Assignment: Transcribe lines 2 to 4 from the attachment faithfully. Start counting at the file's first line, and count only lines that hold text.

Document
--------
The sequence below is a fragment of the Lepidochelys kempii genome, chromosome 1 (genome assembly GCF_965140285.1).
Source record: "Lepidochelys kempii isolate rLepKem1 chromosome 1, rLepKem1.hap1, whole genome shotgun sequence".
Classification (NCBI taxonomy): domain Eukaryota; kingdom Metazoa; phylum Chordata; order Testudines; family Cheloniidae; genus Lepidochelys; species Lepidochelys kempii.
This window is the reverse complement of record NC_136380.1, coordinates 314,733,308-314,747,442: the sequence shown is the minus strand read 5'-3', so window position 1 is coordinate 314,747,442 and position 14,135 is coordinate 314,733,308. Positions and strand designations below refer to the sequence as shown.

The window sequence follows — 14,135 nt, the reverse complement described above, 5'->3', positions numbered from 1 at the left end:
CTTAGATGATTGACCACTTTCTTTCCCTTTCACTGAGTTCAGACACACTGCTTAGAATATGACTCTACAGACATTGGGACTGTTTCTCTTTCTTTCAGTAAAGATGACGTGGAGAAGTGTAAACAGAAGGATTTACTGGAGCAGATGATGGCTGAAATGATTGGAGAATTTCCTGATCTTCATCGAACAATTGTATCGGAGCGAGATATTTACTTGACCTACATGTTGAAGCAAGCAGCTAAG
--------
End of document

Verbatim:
Source record: "Lepidochelys kempii isolate rLepKem1 chromosome 1, rLepKem1.hap1, whole genome shotgun sequence".
Classification (NCBI taxonomy): domain Eukaryota; kingdom Metazoa; phylum Chordata; order Testudines; family Cheloniidae; genus Lepidochelys; species Lepidochelys kempii.
This window is the reverse complement of record NC_136380.1, coordinates 314,733,308-314,747,442: the sequence shown is the minus strand read 5'-3', so window position 1 is coordinate 314,747,442 and position 14,135 is coordinate 314,733,308. Positions and strand designations below refer to the sequence as shown.